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Author Topic: The board  (Read 1548 times)

English1

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The board
« on: May 08, 2017, 05:04:46 PM »

How does your board get voted in and who is it made up of?
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English

All for One

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Re: The board
« Reply #1 on: May 08, 2017, 06:05:40 PM »

How does your board get voted in and who is it made up of?

At FC Portland, the chairman of the board is the wife of the club's founder, Clive Charles. All other board members are appointed by the current board when a spot opens up, which has only happened once in the last 5 years. They tend to be prominent local businessmen or otherwise connected to FCP / UP in some way. None of the board members are parents of kids in the club.
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Unlucky1

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Re: The board
« Reply #2 on: May 08, 2017, 10:32:05 PM »

Sounds like a solid plan. Rec or Select I don't see this as an issue.  But as a premier Club I think this would avoid potential conflict of interest of feeling pressure to keep a board members kid on a team when they don't deserve to be. Neighboring Clubs would be sure to benefit from this situation.
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English1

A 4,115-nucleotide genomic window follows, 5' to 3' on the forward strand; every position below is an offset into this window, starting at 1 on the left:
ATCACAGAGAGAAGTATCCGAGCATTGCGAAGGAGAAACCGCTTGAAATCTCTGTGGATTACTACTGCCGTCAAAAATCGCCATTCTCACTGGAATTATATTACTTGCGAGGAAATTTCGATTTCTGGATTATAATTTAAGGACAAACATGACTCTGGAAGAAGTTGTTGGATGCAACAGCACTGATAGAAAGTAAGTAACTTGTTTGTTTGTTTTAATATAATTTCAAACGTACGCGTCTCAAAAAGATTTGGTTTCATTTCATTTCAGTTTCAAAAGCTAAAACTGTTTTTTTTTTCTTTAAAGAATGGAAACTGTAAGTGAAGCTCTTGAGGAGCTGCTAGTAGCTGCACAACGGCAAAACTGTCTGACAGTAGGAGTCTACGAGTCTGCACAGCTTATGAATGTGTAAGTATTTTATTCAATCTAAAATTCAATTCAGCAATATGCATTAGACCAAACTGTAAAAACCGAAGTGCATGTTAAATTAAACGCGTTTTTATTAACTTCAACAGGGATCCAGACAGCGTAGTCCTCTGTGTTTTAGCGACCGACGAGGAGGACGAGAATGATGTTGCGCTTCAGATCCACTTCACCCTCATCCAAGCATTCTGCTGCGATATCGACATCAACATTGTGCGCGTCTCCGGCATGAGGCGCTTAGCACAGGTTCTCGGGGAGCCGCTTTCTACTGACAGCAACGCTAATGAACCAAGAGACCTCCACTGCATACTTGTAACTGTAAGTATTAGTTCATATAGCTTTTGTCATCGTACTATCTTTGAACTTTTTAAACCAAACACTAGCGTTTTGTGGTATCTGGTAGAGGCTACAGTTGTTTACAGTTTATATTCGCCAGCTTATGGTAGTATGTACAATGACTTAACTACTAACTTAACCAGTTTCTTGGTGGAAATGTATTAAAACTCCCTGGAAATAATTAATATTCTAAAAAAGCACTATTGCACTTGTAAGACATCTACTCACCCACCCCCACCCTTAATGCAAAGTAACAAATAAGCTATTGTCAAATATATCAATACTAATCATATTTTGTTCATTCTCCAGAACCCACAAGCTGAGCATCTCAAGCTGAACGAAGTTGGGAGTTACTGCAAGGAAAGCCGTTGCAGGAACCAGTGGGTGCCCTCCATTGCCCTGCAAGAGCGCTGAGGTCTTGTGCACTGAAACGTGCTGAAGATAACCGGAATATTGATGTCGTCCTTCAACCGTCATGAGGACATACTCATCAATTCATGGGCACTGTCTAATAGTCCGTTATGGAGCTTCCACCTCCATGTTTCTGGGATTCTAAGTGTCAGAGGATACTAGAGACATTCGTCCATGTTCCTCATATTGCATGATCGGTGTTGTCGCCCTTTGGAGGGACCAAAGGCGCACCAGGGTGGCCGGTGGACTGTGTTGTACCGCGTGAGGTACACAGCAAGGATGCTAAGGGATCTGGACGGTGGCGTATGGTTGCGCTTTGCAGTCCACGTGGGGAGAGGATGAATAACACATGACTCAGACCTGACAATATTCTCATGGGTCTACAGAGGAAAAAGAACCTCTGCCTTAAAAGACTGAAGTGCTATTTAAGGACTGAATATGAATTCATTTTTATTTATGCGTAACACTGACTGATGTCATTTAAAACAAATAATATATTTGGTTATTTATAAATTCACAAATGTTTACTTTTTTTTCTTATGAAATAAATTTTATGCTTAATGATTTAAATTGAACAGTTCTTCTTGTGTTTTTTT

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Re: The board
« Reply #3 on: May 08, 2017, 11:20:02 PM »

I agree, board members should not have any children playing in the club while they are on the board. Anyone else? How is your board working for you? What are the conflicts? What is working well? Is it diverse?
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English

dkbrandi87

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Re: The board
« Reply #4 on: May 09, 2017, 08:16:09 AM »

I'm just here for the info  :angel:

Living in Northern Idaho, the soccer environment is a bit different here than in Seattle or Portland (even Spokane and Tri-Cities).
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tripleplay

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Re: The board
« Reply #5 on: May 09, 2017, 09:00:49 AM »

Board members are parents and there are never any contested votes.
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Independent

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Re: The board
« Reply #6 on: May 09, 2017, 09:09:40 AM »

Sounds like a solid plan. Rec or Select I don't see this as an issue.  But as a premier Club I think this would avoid potential conflict of interest of feeling pressure to keep a board members kid on a team when they don't deserve to be. Neighboring Clubs would be sure to benefit from this situation.